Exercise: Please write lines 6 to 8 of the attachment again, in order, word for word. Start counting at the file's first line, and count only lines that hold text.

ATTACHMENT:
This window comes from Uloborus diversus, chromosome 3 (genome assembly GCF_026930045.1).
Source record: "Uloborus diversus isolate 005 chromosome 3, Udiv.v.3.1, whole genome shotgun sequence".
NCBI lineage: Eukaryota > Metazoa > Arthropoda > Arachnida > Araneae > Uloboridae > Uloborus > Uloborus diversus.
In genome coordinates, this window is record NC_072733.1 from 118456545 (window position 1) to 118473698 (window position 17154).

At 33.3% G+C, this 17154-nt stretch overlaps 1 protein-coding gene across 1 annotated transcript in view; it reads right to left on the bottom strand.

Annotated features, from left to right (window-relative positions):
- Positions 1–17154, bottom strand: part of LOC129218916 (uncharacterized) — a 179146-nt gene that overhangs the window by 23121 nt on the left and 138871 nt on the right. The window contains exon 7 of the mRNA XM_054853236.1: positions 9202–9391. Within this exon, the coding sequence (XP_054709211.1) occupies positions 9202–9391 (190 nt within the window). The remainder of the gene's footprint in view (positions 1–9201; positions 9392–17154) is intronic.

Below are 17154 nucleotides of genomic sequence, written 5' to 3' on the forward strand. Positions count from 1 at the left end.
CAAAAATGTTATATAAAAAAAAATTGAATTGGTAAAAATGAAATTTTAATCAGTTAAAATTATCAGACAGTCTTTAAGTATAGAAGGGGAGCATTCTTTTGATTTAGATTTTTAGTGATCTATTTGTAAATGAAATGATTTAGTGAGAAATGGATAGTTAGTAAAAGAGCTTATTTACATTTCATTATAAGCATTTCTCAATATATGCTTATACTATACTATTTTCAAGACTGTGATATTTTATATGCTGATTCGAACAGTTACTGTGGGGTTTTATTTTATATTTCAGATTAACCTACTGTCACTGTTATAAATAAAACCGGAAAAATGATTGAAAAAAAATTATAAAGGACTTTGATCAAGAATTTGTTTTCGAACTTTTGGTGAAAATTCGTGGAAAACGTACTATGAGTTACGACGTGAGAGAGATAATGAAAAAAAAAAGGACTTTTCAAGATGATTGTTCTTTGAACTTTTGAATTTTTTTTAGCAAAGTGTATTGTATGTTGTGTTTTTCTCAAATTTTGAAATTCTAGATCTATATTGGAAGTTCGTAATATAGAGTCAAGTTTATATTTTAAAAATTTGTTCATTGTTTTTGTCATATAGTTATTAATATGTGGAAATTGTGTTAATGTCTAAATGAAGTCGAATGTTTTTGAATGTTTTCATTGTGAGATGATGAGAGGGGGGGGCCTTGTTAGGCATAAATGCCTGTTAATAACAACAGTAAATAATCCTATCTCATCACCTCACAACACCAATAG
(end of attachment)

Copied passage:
Annotated features, from left to right (window-relative positions):
- Positions 1–17154, bottom strand: part of LOC129218916 (uncharacterized) — a 179146-nt gene that overhangs the window by 23121 nt on the left and 138871 nt on the right. The window contains exon 7 of the mRNA XM_054853236.1: positions 9202–9391. Within this exon, the coding sequence (XP_054709211.1) occupies positions 9202–9391 (190 nt within the window). The remainder of the gene's footprint in view (positions 1–9201; positions 9392–17154) is intronic.

Below are 17154 nucleotides of genomic sequence, written 5' to 3' on the forward strand. Positions count from 1 at the left end.